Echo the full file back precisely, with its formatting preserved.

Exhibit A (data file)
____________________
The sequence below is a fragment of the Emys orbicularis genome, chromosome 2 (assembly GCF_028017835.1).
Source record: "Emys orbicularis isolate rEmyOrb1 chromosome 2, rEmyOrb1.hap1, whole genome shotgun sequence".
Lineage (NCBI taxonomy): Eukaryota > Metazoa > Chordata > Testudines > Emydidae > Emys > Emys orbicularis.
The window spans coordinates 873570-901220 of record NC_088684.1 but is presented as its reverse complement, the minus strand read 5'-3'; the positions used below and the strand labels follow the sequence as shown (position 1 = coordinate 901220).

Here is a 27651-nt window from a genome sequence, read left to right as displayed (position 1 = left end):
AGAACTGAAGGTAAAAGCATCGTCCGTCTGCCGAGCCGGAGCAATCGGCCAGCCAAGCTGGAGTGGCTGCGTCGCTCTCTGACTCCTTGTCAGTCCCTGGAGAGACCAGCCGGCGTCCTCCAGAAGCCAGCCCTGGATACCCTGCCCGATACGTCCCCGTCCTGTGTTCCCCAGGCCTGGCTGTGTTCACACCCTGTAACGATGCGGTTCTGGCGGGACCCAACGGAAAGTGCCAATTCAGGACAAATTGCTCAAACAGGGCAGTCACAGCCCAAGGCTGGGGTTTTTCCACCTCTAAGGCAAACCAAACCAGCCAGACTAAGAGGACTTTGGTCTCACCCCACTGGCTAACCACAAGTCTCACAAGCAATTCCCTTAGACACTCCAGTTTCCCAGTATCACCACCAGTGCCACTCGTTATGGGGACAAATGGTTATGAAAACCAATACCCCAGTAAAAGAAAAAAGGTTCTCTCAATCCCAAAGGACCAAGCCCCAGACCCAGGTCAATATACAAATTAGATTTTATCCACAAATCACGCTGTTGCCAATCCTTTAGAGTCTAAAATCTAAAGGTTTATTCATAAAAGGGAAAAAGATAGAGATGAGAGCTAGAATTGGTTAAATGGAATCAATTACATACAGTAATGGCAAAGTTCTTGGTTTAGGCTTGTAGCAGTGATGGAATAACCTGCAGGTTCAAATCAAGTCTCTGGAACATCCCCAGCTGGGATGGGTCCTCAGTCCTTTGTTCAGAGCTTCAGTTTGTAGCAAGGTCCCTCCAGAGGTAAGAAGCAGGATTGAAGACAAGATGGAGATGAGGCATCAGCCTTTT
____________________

The sequence below is a fragment of the Emys orbicularis genome, chromosome 2 (assembly GCF_028017835.1).
Source record: "Emys orbicularis isolate rEmyOrb1 chromosome 2, rEmyOrb1.hap1, whole genome shotgun sequence".
Lineage (NCBI taxonomy): Eukaryota > Metazoa > Chordata > Testudines > Emydidae > Emys > Emys orbicularis.
The window spans coordinates 873570-901220 of record NC_088684.1 but is presented as its reverse complement, the minus strand read 5'-3'; the positions used below and the strand labels follow the sequence as shown (position 1 = coordinate 901220).

Here is a 27651-nt window from a genome sequence, read left to right as displayed (position 1 = left end):
AGAACTGAAGGTAAAAGCATCGTCCGTCTGCCGAGCCGGAGCAATCGGCCAGCCAAGCTGGAGTGGCTGCGTCGCTCTCTGACTCCTTGTCAGTCCCTGGAGAGACCAGCCGGCGTCCTCCAGAAGCCAGCCCTGGATACCCTGCCCGATACGTCCCCGTCCTGTGTTCCCCAGGCCTGGCTGTGTTCACACCCTGTAACGATGCGGTTCTGGCGGGACCCAACGGAAAGTGCCAATTCAGGACAAATTGCTCAAACAGGGCAGTCACAGCCCAAGGCTGGGGTTTTTCCACCTCTAAGGCAAACCAAACCAGCCAGACTAAGAGGACTTTGGTCTCACCCCACTGGCTAACCACAAGTCTCACAAGCAATTCCCTTAGACACTCCAGTTTCCCAGTATCACCACCAGTGCCACTCGTTATGGGGACAAATGGTTATGAAAACCAATACCCCAGTAAAAGAAAAAAGGTTCTCTCAATCCCAAAGGACCAAGCCCCAGACCCAGGTCAATATACAAATTAGATTTTATCCACAAATCACGCTGTTGCCAATCCTTTAGAGTCTAAAATCTAAAGGTTTATTCATAAAAGGGAAAAAGATAGAGATGAGAGCTAGAATTGGTTAAATGGAATCAATTACATACAGTAATGGCAAAGTTCTTGGTTTAGGCTTGTAGCAGTGATGGAATAACCTGCAGGTTCAAATCAAGTCTCTGGAACATCCCCAGCTGGGATGGGTCCTCAGTCCTTTGTTCAGAGCTTCAGTTTGTAGCAAGGTCCCTCCAGAGGTAAGAAGCAGGATTGAAGACAAGATGGAGATGAGGCATCAGCCTTTT